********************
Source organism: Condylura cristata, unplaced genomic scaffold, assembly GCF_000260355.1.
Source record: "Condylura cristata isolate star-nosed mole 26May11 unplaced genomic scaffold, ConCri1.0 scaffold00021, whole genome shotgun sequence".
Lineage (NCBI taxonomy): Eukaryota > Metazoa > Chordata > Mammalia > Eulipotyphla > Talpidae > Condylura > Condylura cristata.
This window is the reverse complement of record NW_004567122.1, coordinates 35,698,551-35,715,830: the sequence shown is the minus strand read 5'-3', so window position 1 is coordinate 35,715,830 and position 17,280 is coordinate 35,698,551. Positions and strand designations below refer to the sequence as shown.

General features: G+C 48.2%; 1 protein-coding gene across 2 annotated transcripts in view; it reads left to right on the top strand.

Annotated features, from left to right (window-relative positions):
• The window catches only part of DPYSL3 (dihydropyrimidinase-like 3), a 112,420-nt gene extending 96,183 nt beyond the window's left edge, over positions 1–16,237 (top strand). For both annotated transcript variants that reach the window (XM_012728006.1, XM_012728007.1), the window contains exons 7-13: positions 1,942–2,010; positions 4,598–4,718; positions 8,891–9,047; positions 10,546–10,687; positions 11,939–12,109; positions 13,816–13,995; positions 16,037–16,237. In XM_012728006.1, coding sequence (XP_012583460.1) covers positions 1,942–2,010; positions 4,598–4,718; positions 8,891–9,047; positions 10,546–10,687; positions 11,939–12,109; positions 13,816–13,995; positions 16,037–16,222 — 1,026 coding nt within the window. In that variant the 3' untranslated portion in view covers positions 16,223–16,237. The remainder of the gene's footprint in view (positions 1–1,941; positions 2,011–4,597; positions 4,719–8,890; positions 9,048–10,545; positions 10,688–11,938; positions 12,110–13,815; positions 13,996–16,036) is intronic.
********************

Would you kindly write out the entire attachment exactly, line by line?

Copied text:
Source organism: Condylura cristata, unplaced genomic scaffold, assembly GCF_000260355.1.
Source record: "Condylura cristata isolate star-nosed mole 26May11 unplaced genomic scaffold, ConCri1.0 scaffold00021, whole genome shotgun sequence".
Lineage (NCBI taxonomy): Eukaryota > Metazoa > Chordata > Mammalia > Eulipotyphla > Talpidae > Condylura > Condylura cristata.
This window is the reverse complement of record NW_004567122.1, coordinates 35,698,551-35,715,830: the sequence shown is the minus strand read 5'-3', so window position 1 is coordinate 35,715,830 and position 17,280 is coordinate 35,698,551. Positions and strand designations below refer to the sequence as shown.

General features: G+C 48.2%; 1 protein-coding gene across 2 annotated transcripts in view; it reads left to right on the top strand.

Annotated features, from left to right (window-relative positions):
• The window catches only part of DPYSL3 (dihydropyrimidinase-like 3), a 112,420-nt gene extending 96,183 nt beyond the window's left edge, over positions 1–16,237 (top strand). For both annotated transcript variants that reach the window (XM_012728006.1, XM_012728007.1), the window contains exons 7-13: positions 1,942–2,010; positions 4,598–4,718; positions 8,891–9,047; positions 10,546–10,687; positions 11,939–12,109; positions 13,816–13,995; positions 16,037–16,237. In XM_012728006.1, coding sequence (XP_012583460.1) covers positions 1,942–2,010; positions 4,598–4,718; positions 8,891–9,047; positions 10,546–10,687; positions 11,939–12,109; positions 13,816–13,995; positions 16,037–16,222 — 1,026 coding nt within the window. In that variant the 3' untranslated portion in view covers positions 16,223–16,237. The remainder of the gene's footprint in view (positions 1–1,941; positions 2,011–4,597; positions 4,719–8,890; positions 9,048–10,545; positions 10,688–11,938; positions 12,110–13,815; positions 13,996–16,036) is intronic.